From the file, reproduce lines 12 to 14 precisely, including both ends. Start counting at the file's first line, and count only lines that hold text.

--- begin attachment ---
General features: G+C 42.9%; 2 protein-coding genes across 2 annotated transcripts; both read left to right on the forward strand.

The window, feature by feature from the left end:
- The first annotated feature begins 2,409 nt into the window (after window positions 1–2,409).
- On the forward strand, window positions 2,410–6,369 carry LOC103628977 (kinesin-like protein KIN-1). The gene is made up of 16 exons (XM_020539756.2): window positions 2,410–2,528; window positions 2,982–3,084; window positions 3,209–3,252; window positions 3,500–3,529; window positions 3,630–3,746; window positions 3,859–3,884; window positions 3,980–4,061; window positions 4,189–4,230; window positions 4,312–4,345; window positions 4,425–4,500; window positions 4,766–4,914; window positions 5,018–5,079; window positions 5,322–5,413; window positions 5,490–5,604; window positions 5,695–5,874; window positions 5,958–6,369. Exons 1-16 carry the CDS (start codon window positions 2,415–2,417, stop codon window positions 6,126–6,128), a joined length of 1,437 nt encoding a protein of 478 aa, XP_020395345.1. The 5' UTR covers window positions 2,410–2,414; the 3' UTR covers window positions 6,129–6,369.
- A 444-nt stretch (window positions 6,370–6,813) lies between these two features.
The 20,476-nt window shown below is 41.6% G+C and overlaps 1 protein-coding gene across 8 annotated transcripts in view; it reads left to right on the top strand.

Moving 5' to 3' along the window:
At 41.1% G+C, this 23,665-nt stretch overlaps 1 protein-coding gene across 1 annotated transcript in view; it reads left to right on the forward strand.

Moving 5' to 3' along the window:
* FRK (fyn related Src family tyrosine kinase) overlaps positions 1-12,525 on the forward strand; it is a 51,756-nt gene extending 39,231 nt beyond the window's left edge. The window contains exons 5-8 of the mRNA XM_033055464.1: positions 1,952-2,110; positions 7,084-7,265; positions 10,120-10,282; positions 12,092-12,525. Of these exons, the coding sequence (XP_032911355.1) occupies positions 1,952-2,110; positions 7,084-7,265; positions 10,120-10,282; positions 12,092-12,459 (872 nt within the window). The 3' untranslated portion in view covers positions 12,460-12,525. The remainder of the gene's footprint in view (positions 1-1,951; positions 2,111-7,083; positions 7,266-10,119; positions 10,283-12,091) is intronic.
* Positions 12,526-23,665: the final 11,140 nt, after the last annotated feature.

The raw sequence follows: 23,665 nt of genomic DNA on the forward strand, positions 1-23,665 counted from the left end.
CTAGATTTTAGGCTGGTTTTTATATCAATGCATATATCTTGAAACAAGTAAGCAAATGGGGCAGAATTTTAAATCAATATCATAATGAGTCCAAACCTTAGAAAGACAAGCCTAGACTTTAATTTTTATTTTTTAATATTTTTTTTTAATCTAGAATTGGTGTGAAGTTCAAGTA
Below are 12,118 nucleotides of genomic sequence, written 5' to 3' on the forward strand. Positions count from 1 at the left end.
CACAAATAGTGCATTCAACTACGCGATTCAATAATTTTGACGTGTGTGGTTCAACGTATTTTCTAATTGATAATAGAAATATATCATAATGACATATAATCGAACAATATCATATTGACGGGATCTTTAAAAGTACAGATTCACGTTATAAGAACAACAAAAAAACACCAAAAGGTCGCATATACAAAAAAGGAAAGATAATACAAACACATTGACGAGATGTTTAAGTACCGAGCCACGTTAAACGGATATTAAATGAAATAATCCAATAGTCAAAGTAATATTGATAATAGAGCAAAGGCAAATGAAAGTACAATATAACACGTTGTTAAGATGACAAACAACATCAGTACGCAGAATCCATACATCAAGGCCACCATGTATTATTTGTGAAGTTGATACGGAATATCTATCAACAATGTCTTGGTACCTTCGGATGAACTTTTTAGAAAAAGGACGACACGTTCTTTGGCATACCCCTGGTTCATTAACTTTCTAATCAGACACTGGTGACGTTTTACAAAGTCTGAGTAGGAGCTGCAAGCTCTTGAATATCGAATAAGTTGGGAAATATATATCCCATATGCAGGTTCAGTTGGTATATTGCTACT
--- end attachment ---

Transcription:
The raw sequence follows: 23,665 nt of genomic DNA on the forward strand, positions 1-23,665 counted from the left end.
CTAGATTTTAGGCTGGTTTTTATATCAATGCATATATCTTGAAACAAGTAAGCAAATGGGGCAGAATTTTAAATCAATATCATAATGAGTCCAAACCTTAGAAAGACAAGCCTAGACTTTAATTTTTATTTTTTAATATTTTTTTTTAATCTAGAATTGGTGTGAAGTTCAAGTA
Below are 12,118 nucleotides of genomic sequence, written 5' to 3' on the forward strand. Positions count from 1 at the left end.